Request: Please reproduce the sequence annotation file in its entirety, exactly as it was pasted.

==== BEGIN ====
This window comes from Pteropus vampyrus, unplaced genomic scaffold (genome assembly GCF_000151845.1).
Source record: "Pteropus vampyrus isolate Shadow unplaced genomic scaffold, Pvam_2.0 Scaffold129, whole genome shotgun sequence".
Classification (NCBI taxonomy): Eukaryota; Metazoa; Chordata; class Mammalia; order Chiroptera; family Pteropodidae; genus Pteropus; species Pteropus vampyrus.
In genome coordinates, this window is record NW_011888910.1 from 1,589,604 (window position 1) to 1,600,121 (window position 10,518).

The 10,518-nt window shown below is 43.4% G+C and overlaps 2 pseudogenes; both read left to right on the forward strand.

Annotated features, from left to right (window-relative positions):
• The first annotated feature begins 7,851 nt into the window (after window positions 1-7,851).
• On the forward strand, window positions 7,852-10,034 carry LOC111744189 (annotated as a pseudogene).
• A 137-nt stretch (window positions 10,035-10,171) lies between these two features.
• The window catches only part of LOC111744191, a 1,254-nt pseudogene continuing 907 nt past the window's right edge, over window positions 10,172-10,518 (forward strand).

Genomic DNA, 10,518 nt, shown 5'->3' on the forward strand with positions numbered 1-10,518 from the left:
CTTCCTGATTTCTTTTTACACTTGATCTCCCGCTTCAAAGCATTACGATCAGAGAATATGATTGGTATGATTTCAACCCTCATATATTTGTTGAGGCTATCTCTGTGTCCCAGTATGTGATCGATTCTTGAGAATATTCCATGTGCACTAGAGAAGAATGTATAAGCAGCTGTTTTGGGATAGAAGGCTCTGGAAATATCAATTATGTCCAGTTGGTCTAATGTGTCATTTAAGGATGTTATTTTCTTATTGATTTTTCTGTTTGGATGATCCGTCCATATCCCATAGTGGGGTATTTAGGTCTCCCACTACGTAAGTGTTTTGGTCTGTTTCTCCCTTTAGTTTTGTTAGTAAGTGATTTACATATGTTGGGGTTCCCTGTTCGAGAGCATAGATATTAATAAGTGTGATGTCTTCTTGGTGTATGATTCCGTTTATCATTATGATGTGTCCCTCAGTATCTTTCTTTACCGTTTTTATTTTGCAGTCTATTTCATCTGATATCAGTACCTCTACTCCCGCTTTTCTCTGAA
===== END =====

This window comes from Pteropus vampyrus, unplaced genomic scaffold (genome assembly GCF_000151845.1).
Source record: "Pteropus vampyrus isolate Shadow unplaced genomic scaffold, Pvam_2.0 Scaffold129, whole genome shotgun sequence".
Classification (NCBI taxonomy): Eukaryota; Metazoa; Chordata; class Mammalia; order Chiroptera; family Pteropodidae; genus Pteropus; species Pteropus vampyrus.
In genome coordinates, this window is record NW_011888910.1 from 1,589,604 (window position 1) to 1,600,121 (window position 10,518).

The 10,518-nt window shown below is 43.4% G+C and overlaps 2 pseudogenes; both read left to right on the forward strand.

Annotated features, from left to right (window-relative positions):
• The first annotated feature begins 7,851 nt into the window (after window positions 1-7,851).
• On the forward strand, window positions 7,852-10,034 carry LOC111744189 (annotated as a pseudogene).
• A 137-nt stretch (window positions 10,035-10,171) lies between these two features.
• The window catches only part of LOC111744191, a 1,254-nt pseudogene continuing 907 nt past the window's right edge, over window positions 10,172-10,518 (forward strand).

Genomic DNA, 10,518 nt, shown 5'->3' on the forward strand with positions numbered 1-10,518 from the left:
CTTCCTGATTTCTTTTTACACTTGATCTCCCGCTTCAAAGCATTACGATCAGAGAATATGATTGGTATGATTTCAACCCTCATATATTTGTTGAGGCTATCTCTGTGTCCCAGTATGTGATCGATTCTTGAGAATATTCCATGTGCACTAGAGAAGAATGTATAAGCAGCTGTTTTGGGATAGAAGGCTCTGGAAATATCAATTATGTCCAGTTGGTCTAATGTGTCATTTAAGGATGTTATTTTCTTATTGATTTTTCTGTTTGGATGATCCGTCCATATCCCATAGTGGGGTATTTAGGTCTCCCACTACGTAAGTGTTTTGGTCTGTTTCTCCCTTTAGTTTTGTTAGTAAGTGATTTACATATGTTGGGGTTCCCTGTTCGAGAGCATAGATATTAATAAGTGTGATGTCTTCTTGGTGTATGATTCCGTTTATCATTATGATGTGTCCCTCAGTATCTTTCTTTACCGTTTTTATTTTGCAGTCTATTTCATCTGATATCAGTACCTCTACTCCCGCTTTTCTCTGAA